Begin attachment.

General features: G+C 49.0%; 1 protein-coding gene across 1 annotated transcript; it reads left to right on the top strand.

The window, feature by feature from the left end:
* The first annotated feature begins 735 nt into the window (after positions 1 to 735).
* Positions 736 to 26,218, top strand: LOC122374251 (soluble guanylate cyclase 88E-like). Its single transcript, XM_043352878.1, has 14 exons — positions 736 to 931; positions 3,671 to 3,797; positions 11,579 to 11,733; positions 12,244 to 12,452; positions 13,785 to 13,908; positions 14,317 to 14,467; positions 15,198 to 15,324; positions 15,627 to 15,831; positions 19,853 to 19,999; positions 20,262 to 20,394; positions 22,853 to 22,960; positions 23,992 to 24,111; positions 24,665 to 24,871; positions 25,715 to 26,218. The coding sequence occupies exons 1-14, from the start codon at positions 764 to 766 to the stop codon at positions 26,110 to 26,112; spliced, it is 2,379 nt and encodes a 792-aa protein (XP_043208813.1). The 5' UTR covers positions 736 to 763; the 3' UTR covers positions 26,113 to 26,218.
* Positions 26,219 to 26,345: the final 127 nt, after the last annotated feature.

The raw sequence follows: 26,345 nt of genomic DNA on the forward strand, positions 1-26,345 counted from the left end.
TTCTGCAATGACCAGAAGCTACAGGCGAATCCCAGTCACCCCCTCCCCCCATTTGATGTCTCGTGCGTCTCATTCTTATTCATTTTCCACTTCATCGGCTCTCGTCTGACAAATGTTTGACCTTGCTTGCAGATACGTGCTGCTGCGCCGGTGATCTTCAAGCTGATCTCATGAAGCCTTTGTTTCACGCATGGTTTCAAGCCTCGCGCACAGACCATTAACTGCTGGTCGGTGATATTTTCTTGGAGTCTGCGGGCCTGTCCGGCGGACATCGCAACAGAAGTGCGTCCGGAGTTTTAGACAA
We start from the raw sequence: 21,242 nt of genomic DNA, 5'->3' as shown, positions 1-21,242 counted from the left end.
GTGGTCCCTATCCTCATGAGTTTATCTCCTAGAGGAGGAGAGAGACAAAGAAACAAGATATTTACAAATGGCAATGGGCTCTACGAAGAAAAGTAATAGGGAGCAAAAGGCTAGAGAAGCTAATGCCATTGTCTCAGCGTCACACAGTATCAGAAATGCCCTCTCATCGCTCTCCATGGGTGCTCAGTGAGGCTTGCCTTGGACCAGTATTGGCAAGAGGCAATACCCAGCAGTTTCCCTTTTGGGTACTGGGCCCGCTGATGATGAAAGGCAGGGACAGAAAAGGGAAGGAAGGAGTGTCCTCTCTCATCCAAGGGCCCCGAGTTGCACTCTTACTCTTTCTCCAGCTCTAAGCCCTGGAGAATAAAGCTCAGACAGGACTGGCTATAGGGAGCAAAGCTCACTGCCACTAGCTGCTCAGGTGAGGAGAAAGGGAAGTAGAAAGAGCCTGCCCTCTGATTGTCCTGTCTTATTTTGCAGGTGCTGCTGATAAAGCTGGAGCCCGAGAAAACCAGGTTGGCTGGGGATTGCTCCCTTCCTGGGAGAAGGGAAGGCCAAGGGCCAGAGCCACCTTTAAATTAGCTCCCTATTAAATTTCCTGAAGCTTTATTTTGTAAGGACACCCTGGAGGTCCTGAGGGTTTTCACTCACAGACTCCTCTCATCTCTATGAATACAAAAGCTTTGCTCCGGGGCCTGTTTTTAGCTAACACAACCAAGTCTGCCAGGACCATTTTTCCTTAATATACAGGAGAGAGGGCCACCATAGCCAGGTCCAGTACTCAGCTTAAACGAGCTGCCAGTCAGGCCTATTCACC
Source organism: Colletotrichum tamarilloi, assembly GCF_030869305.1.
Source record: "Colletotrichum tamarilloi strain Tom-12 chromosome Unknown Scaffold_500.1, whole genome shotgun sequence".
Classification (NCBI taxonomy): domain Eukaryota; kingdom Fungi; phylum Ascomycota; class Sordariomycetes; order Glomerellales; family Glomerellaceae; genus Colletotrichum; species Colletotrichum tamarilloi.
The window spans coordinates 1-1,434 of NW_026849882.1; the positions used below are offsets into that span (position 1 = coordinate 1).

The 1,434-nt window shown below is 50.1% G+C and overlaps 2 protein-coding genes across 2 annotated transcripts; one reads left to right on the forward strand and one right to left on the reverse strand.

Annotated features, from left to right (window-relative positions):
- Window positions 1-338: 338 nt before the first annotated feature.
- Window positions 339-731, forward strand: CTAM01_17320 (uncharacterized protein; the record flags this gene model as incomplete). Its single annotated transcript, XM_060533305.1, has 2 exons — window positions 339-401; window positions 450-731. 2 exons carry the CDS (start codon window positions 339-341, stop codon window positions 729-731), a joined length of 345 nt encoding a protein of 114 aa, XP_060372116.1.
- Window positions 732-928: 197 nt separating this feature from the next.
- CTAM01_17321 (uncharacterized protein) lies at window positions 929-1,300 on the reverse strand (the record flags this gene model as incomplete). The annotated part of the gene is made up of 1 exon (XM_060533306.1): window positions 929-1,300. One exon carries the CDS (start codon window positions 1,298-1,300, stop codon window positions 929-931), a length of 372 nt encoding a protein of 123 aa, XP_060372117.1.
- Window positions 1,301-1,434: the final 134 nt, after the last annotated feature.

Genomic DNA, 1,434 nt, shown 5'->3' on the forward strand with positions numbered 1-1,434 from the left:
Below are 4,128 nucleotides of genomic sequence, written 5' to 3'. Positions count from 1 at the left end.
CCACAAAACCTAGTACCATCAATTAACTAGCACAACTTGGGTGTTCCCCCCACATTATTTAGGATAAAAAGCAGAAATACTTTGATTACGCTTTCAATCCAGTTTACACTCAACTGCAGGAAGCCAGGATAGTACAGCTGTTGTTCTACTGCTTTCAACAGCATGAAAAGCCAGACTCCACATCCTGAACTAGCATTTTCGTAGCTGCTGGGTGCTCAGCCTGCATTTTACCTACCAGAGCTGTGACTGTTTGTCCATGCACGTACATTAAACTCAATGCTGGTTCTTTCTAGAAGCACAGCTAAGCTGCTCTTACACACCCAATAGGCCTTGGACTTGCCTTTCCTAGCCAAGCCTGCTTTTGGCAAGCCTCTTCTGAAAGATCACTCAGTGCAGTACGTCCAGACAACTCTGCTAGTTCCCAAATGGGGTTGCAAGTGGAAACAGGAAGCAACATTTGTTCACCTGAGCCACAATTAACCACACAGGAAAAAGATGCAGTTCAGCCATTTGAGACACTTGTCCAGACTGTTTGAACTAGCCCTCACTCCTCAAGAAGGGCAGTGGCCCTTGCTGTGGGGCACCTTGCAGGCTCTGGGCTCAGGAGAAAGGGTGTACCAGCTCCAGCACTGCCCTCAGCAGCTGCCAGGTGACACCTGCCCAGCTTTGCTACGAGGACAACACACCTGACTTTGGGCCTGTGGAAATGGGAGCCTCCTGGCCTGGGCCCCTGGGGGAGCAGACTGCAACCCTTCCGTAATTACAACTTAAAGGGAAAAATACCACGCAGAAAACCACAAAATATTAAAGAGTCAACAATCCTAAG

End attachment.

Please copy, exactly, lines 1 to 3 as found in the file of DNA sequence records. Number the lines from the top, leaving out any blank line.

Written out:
General features: G+C 49.0%; 1 protein-coding gene across 1 annotated transcript; it reads left to right on the top strand.

The window, feature by feature from the left end:
* The first annotated feature begins 735 nt into the window (after positions 1 to 735).